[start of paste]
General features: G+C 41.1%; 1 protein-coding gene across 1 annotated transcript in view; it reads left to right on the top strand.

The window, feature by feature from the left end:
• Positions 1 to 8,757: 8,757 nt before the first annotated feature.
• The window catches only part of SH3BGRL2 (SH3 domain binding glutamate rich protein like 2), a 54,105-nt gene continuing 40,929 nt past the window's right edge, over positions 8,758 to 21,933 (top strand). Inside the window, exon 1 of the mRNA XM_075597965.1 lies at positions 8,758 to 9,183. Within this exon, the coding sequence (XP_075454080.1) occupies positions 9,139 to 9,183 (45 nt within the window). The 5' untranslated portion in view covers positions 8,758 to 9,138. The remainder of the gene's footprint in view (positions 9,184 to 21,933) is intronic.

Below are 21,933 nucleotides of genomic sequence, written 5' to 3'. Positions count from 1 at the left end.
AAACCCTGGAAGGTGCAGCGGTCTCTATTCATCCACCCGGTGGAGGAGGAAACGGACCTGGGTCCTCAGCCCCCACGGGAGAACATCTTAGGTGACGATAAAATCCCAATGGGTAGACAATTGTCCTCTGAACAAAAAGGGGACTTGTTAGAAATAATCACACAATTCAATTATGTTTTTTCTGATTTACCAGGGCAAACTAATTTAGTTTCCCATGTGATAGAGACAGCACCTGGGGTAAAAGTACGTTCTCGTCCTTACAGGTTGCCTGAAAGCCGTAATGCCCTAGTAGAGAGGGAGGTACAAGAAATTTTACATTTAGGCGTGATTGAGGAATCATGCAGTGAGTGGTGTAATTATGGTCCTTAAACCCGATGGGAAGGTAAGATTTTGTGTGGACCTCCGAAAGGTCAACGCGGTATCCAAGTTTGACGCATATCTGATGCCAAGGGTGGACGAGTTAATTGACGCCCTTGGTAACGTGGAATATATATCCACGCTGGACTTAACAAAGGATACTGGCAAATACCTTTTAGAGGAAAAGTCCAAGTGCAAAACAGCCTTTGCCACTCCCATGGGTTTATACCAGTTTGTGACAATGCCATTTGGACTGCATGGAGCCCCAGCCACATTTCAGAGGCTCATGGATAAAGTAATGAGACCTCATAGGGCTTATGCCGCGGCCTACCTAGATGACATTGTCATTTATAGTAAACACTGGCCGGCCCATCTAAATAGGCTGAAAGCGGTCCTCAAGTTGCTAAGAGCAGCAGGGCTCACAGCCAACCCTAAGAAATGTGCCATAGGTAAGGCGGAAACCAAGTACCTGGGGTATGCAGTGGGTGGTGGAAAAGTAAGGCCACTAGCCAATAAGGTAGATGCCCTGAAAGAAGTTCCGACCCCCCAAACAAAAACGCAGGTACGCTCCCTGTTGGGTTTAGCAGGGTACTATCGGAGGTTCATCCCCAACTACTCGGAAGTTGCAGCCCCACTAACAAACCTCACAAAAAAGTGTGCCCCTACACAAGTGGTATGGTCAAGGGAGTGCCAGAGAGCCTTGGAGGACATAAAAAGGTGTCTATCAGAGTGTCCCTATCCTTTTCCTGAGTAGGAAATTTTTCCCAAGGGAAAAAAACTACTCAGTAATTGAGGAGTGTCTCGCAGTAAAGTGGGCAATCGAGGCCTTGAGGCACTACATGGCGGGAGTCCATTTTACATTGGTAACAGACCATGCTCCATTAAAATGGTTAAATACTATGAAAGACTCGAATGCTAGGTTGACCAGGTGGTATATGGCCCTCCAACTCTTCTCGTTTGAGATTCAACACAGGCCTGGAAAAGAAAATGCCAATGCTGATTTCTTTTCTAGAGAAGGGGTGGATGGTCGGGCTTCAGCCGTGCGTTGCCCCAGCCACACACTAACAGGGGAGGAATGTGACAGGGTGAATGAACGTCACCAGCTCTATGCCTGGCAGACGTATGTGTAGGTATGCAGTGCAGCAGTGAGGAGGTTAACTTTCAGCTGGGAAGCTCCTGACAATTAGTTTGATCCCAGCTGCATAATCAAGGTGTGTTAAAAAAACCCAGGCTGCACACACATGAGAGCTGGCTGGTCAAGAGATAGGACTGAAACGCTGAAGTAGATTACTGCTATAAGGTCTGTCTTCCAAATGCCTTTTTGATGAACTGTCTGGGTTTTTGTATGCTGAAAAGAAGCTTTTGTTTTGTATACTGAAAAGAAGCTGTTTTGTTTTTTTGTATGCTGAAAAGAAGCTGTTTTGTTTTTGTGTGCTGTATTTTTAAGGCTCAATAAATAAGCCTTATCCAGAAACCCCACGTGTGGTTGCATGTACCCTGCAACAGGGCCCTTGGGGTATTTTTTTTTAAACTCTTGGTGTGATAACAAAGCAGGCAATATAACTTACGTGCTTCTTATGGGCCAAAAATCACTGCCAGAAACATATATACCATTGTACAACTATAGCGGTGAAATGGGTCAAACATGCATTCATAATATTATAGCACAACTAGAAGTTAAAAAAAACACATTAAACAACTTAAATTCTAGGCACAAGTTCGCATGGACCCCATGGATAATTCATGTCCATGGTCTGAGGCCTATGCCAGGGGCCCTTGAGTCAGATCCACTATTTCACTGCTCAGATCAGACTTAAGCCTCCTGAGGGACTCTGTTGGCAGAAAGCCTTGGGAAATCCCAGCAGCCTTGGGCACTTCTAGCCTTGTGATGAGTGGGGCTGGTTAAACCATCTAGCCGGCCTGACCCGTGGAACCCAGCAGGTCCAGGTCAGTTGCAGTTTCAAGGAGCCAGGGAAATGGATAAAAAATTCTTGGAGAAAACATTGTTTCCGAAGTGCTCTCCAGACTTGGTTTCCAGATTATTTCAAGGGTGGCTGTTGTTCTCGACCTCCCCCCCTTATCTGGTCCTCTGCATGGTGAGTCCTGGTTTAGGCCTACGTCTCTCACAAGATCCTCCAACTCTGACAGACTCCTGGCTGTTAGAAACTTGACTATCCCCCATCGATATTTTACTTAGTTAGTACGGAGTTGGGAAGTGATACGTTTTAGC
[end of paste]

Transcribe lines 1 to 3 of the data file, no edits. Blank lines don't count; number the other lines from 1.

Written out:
General features: G+C 41.1%; 1 protein-coding gene across 1 annotated transcript in view; it reads left to right on the top strand.

The window, feature by feature from the left end:
• Positions 1 to 8,757: 8,757 nt before the first annotated feature.